As this year comes to a close, I’ve thought a lot about my path as an adoptee and what has brought me to my current state of mind. Looking back, I can see how much of my life has been mired in guilt, shame, and judgment. , and non-adoptees alike. The lack of respect for lived experiences is something so pervasive that it has taken me many years to be able to acknowledge the pain, much less speak it into existence. Continuing to stay silent would be inauthentic, something that would betray the truth of my lived experiences. Truths that have shaped and impacted my life thus far.


Having been a compliant and agreeable child, I never spoke openly about adoption or adoption-related issues. In the long run, this would only serve to delay my understanding of the complexities of adoption. Feelings of guilt that have plagued me throughout my life meant no one would have assumed I was anything other than “happy.” The reality is that I was far more pained and traumatized than anyone would ever know. Speaking to this as an adult, many have been surprised by my stories and point of view. There has been a tone of disbelief and more attempts to guilt me because I have voiced opinions about my own experiences. No acknowledgment, just guilt, and feigned ignorance.


How many ways can one be shamed? Let me count the ways. To have everything that has been “given to you” thrown in your face is something that brings about an immense amount of shame. It is unmercifully cruel, a last-ditch effort in an attempt to control. Shamed for putting up boundaries, shamed for speaking to past (and unspoken) pain. Instead of validating these experiences, criticism, and centering take its place. On one hand, there is a sense of relief to finally be able to speak to these truths. On another hand, it brings forth a new wave of shame that often accompanies guilt.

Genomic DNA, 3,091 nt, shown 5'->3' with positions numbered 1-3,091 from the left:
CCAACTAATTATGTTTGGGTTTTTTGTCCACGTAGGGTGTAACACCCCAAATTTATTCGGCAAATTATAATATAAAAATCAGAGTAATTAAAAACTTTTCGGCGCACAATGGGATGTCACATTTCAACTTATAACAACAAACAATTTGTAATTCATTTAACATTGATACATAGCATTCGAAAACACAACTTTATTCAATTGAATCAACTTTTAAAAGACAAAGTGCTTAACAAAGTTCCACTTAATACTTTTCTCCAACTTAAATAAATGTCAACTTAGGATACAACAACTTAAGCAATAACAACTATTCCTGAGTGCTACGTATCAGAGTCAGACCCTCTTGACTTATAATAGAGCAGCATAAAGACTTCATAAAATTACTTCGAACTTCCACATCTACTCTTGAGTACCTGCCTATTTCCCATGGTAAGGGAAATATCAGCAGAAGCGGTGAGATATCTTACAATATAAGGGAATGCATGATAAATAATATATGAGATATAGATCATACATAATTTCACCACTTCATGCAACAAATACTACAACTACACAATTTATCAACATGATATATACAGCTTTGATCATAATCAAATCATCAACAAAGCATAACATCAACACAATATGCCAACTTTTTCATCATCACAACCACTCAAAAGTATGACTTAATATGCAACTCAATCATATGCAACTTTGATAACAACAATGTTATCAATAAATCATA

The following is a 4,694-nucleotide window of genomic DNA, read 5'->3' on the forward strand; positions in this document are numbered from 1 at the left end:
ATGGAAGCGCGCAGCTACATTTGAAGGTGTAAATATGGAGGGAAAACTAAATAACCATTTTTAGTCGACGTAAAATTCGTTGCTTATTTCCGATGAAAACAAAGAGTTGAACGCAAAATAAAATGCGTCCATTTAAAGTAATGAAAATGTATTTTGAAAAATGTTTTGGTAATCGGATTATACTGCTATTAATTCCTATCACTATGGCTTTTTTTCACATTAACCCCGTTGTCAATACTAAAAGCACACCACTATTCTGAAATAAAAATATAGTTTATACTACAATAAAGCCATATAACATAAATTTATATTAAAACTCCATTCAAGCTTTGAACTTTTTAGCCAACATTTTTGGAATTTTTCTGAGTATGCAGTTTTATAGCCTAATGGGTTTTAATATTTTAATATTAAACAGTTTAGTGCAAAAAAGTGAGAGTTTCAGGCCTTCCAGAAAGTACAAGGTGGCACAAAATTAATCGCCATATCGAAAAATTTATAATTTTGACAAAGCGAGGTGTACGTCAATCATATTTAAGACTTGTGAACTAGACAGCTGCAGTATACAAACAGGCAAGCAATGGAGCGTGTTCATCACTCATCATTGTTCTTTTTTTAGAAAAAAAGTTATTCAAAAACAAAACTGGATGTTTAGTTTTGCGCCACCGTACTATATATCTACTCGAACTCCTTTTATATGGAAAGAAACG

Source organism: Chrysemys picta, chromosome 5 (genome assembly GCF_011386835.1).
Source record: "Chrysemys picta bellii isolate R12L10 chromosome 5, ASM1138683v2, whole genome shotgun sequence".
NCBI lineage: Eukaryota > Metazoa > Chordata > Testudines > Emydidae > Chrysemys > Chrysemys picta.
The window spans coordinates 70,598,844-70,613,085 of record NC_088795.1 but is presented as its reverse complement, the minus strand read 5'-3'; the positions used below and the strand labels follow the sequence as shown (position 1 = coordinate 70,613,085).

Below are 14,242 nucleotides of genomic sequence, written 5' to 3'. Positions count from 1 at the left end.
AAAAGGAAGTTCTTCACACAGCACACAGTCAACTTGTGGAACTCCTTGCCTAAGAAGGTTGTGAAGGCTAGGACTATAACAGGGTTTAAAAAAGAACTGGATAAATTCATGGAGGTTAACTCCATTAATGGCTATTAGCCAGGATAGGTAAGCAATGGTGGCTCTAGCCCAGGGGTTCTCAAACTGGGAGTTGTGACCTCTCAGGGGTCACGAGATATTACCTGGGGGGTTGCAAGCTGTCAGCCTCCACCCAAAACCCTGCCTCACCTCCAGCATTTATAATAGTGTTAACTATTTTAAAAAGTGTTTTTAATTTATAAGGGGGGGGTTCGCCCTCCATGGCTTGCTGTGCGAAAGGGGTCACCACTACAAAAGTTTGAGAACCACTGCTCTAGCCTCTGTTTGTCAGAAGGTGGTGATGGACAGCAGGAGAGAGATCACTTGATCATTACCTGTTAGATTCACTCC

For the majority of my life, I have found the judgment around being an adoptee to be soul-crushing. It’s not just judgment from one group or another, it seems to come from everyone and everywhere. Judgment from those close to you and random individuals, it’s as if everyone has an opinion about your lived experiences but no one cares to actually listen to what is being said. If it’s not a narrative someone agrees with, it’s automatically brushed aside and judged. Deemed non-important and non-essential even though it’s a legitimate lived experience. It is hard enough speaking one’s truth without having to justify and rationalize it to those who criticize and judge.

The Path of Most Resistance

Finding my voice has meant taking the path of most resistance. A journey of trial and error, filled with successes and failures. It has felt like it has taken centuries to get to a place where I am finally able to speak truth to power. To be able to be who I am, accepting that I am human and I am beautifully flawed. I think oftentimes one can put pressure on themselves because they aren’t where they think they should be or that they aren’t doing it “right.” When the reality is that they have always been doing the best that they can, the best way they know how.

For someone who has been made to feel nothing was ever good enough, it’s been difficult finding a footing in a place of self-acceptance. While both feet have not always been firmly planted within this space, it has been empowering to finally be able to acknowledge that it’s okay to take one step forward and two steps back. Just because it’s less than perfect doesn’t mean that it is wrong.

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